And, speaking of budgets, he points out that the UNAM budget works out to 37 thousand pesos per year, per student. As part of the Government's general appeasement of the huelgistas, the new budget includes a 16.3 % increase in the subsidy for UNAM, to which the Chamber of Deputies is looking at adding a 10 % "bonus." State universities in the rest of the country will have to make do with a 13.5 % increase. And the per-student subsidy in those universities averages 10 thousand pesos.
     At UNAM, the (long since-abandoned) proposal was to increase student from 20 cents to 689 pesos per semester (or roughly US two cents to US 74 dollars-- but ONLY for students who met a means test; poor students would continue to pay nothing). For purposes of comparison, at the country's fourth-largest State university -- Sinaloa -- fees were raised in 1988 from 136 pesos to 480 pesos. At Sinaloa, administrative expenses amount to six percent of its budget (the national average is 12 percent). At UNAM, 25 %.
     At Sinaloa, academic levels -- by a variety of measurements-- have climbed steadily in recent years, at UNAM, they have declined steadily. There hasn't been a student strike at Sinaloa in eight years. (In years past, Sinaloa was a hotbed of radicals -- led in the Seventies by a group called "The Sick Ones" (los enfermos). They were the forerunners of the ultras who have bullied their way into control of the UNAM.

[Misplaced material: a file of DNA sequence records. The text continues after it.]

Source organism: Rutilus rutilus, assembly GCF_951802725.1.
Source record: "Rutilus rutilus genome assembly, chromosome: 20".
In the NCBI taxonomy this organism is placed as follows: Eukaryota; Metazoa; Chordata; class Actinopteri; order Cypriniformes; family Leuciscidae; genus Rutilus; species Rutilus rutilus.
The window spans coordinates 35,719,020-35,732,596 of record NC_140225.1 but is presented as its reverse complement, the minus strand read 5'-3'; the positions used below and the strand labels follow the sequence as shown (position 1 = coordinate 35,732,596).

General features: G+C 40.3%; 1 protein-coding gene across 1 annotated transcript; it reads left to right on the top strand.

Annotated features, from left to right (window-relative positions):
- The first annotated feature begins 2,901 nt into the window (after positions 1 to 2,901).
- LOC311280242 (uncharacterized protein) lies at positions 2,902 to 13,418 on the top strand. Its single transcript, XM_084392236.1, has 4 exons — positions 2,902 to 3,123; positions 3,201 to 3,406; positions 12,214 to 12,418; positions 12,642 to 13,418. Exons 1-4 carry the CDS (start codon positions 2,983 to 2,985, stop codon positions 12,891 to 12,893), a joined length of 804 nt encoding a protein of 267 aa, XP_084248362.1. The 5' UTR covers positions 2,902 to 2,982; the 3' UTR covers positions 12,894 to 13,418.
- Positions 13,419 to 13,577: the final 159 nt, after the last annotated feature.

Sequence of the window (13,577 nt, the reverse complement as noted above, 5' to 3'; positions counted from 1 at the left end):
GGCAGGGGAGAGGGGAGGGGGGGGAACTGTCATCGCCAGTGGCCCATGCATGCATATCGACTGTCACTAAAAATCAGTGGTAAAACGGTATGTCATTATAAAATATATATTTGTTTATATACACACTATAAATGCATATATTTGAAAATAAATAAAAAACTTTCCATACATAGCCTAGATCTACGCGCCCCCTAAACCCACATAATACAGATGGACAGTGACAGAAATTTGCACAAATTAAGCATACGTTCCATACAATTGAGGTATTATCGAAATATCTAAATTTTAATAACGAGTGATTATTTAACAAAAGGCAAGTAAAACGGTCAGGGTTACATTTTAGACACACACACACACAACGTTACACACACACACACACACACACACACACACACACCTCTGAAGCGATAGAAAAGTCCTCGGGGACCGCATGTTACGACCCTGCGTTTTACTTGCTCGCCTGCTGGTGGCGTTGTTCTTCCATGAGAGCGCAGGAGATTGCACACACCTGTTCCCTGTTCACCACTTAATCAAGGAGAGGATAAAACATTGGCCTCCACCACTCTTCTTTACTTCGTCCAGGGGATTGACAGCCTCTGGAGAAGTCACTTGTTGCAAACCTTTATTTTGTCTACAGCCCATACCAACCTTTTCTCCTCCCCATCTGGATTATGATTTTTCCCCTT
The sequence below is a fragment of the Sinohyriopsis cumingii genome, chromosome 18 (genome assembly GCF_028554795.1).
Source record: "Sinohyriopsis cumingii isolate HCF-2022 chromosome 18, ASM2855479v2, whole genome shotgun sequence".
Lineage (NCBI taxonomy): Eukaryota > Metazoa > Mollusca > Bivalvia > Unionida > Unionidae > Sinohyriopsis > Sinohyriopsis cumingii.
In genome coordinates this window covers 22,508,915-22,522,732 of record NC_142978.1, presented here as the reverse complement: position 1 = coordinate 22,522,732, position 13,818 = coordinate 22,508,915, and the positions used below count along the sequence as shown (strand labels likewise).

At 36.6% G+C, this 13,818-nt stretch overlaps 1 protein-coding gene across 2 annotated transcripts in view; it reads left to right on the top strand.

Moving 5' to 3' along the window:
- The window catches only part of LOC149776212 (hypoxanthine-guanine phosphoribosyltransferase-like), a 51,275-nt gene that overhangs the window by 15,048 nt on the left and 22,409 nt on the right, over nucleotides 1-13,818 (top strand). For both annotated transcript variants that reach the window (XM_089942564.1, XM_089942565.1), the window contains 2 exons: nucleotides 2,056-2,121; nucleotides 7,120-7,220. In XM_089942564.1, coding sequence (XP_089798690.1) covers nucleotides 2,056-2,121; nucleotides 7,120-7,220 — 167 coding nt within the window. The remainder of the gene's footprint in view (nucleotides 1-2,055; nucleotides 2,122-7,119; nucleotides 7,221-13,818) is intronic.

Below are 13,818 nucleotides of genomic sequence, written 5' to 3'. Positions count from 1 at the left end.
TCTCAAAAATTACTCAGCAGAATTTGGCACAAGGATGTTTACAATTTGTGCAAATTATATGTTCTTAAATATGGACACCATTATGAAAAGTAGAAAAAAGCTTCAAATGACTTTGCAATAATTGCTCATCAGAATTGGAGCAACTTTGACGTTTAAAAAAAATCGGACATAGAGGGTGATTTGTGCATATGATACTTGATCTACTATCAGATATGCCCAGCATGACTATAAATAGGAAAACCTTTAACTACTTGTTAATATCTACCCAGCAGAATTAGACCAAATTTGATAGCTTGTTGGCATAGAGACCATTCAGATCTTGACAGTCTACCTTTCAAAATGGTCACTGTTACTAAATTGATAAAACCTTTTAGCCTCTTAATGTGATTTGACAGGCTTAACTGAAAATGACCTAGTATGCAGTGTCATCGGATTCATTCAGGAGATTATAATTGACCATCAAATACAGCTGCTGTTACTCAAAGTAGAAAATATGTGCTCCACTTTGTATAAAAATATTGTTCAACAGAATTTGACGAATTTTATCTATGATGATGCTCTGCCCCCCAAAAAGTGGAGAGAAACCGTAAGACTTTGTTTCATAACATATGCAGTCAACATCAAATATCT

The huelgistas, among other things, professed to be concerned about the level of funding for their institution. Oh, yeah? Their strike has cost UNAM most than five billion pesos. As for excellence, two of the demands of the huelgistas are a return to an automatic admissions policy, and elimination of standardized testing.
     No, no dear hearts, it's not about education -- it's about raw power, the power of a tiny minority to impose its despotic will not only on the university, but also on the nation itself. (Zedillo capitulated to the strikers a long time ago, and, in this election year, so, too, has every major political party).
     * Top leader Mario Benitez Chavez, aged 38, who has been "studying" at the UNAM since -- 1976; Or, Alejandro Echevarria Zarco, 30, (El Mosh, long-time counter-culture acid rock singer, specialist in leading violent protests, a "student" since 1986); David Navarette, 35, in a harangue at a rally following the Thursday vote, "we prefer to see the streets run with blood before giving in to the authorities...", etc. "

     My comment: It is doubtful if the once respected UNAM, now closed for nearly a year, will ever recover. The subsidiary campus at Nacaulpam has been wrecked. I think James Whelan is too critical of President Zedillo, whom I admire. He knows that a display of force would provide a pretext for violence. I am reminded of Madrid's beautiful University City, which as wrecked in the Civil War when it was a battle ground between Franco and the Republicans. I was there. Marx was wrong. History can repeat itself as tragedy.

Ronald Hilton - 1/24/00